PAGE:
Here's Google's official statement from their email to some website owners and webmasters affected: 

      Mobile-first indexing means that Googlebot will now use the mobile version of your site for indexing and ranking, to better help our (primarily mobile) users find what they're looking for. Google’s crawling, indexing, and ranking systems have historically used the desktop version of your site's content, which can cause issues for mobile searchers when the desktop version differs from the mobile version. 

      Here's the actual copy of the email that we received for our website:

      Google Mobile-first indexing

      Google is now going to use your mobile site for ranking purposes and time is running out if your website does not have a good mobile version available. Fortunately for us, we are prepared and so is AutoShopOwner because we use responsive technology and coding that adjusts to screen sizes accordingly.

      You can test out your website here: https://search.google.com/test/mobile-friendly

      If your website isn't mobile ready, contact your webmaster and get it updated ASAP. If you need website services, you can reach out to us for a cost effective solution 🙂

       

      Automotive Webmaster

    2. Just wanted to wish everyone a Merry Christmas and Happy New Year !

      I hope your 2018 will be a great one. I have a very special offer for all ASO members that want to get there business profitable in the upcoming year. 

      If interested let me know and I hope you and yours have a great holiday season.

      Dan Stevens 

       

    3. As a member of AutoShopOwner, you can manage the types of notifications that we provide you for when things happen here, either via email or when you login and view your notifications list (the bell icon). For instance, when you start a new topic in a forum or reply to an existing topic, you are automatically subscribed to receive a notification when new content is posted. That can happen by email or not, depends on how you want to receive it.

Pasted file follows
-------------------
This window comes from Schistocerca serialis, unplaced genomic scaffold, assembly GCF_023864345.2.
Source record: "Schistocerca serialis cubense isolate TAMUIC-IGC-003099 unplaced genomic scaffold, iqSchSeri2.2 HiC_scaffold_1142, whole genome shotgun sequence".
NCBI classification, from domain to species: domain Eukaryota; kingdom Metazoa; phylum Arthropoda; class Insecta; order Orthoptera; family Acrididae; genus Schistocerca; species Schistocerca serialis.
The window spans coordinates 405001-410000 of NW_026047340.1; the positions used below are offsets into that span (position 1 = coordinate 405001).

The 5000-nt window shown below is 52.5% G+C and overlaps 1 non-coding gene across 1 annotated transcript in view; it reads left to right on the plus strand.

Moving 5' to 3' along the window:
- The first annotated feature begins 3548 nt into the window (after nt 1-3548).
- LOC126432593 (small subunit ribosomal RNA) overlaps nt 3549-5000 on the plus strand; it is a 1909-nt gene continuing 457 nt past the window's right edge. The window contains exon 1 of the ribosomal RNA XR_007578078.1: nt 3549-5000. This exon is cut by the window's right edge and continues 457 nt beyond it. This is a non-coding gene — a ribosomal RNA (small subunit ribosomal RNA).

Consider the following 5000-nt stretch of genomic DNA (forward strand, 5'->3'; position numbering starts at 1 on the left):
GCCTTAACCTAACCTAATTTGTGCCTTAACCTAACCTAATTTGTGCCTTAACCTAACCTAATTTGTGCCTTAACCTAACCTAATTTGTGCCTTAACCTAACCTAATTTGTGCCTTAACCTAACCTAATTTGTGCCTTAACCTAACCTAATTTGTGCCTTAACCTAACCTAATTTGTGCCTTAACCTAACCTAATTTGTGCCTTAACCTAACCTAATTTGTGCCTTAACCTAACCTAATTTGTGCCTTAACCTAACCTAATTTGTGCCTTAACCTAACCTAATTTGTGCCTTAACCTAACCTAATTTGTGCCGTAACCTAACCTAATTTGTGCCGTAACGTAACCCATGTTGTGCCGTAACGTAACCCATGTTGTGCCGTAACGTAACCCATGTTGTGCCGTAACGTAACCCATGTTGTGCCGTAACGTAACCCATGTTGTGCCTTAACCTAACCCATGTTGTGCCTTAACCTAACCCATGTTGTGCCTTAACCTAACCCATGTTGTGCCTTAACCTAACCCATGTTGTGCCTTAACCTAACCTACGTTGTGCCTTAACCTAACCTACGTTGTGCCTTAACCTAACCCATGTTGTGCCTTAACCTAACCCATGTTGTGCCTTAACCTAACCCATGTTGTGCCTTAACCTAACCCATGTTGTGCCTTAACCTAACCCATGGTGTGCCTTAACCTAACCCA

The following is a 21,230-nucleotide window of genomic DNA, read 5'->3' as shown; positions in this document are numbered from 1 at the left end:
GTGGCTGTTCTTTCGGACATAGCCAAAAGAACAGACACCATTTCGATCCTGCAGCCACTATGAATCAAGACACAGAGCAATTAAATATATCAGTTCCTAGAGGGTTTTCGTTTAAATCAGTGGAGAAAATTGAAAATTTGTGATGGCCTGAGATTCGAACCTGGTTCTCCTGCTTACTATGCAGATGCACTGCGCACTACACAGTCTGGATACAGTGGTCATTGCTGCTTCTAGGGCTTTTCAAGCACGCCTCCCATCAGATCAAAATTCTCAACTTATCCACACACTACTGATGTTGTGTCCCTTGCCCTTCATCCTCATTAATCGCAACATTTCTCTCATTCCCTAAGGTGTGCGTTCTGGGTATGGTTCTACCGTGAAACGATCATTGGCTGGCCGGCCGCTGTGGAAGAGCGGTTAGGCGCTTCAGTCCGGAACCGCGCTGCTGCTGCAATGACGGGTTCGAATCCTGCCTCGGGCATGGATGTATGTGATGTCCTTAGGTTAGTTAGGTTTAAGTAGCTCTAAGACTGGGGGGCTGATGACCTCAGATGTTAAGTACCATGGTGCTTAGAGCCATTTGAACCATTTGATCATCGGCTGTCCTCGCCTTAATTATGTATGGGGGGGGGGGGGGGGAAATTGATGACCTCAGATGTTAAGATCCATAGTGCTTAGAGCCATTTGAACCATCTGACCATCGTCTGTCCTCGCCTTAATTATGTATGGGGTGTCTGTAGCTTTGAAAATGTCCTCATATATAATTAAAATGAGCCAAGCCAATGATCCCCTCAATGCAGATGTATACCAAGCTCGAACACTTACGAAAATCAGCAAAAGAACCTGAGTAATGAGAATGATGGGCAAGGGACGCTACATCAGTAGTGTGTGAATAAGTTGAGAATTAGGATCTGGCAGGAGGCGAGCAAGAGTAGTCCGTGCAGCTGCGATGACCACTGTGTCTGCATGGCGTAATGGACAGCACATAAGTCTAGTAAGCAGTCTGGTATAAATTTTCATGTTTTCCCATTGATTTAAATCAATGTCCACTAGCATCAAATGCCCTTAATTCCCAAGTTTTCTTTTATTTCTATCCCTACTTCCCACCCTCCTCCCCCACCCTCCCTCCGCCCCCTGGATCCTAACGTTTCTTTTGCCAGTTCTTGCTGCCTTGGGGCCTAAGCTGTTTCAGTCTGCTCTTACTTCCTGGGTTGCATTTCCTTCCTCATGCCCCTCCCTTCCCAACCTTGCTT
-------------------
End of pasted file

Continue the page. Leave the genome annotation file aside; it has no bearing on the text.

To get to your notifications management section, first go to Account Settings

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      Then go to Notification Settings

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      There you will see some your current preference settings for overall delivery method, follow preference, browser notifications, etc.

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      Scroll down and you'll see individual notification settings where you can pick and choose how you are notified. For email, an email is sent every time that action takes place based on your delivery method above. For Notification List, every time an action takes place, it will be listed in your notifications panel under the little bell icon.

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      One more setting we have is for our weekly newsletter, which includes a list of topics and activity from the week. You can opt in and out from your account settings as well.

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      If you haven't taken a look at your settings yet, we encourage you to check it out. 😃

    4. Car Count Daily | Episode 14

      Click Here To Subscribe For DAILY Car Count Daily Tips Straight To Your Inbox

       

      Car Count Daily | Episode 14

      Click Here To Subscribe For DAILY Car Count Daily Tips Straight To Your Inbox

      TRANSCRIPTION:

      Hey Shop Owners. Captain Car Count here, sometimes known as Ron Ipach. Welcome to yet another edition of Car Count Daily. Now, on a previous episode, I talked about the number one group of people that you should be marketing to. Now this is the low hanging fruit. The people that know, love and trust you, and people that are willing to give you more money, more often. As you might have guessed, it's your current clients. These are the people you should be spending your money, time and effort to get back to your shop, so they come in more often. But as I suspected, I knew I was going to get a lot of push back because I typically do from shop owners. Because, look, you do a great job for your customers, you do exactly what they want you to do, and provide a phenomenal repair and you maintain their car, so, of course they're going to come back to you, right? That's the argument I get all the time, and I'm here to tell you, no, that's not enough. Okay?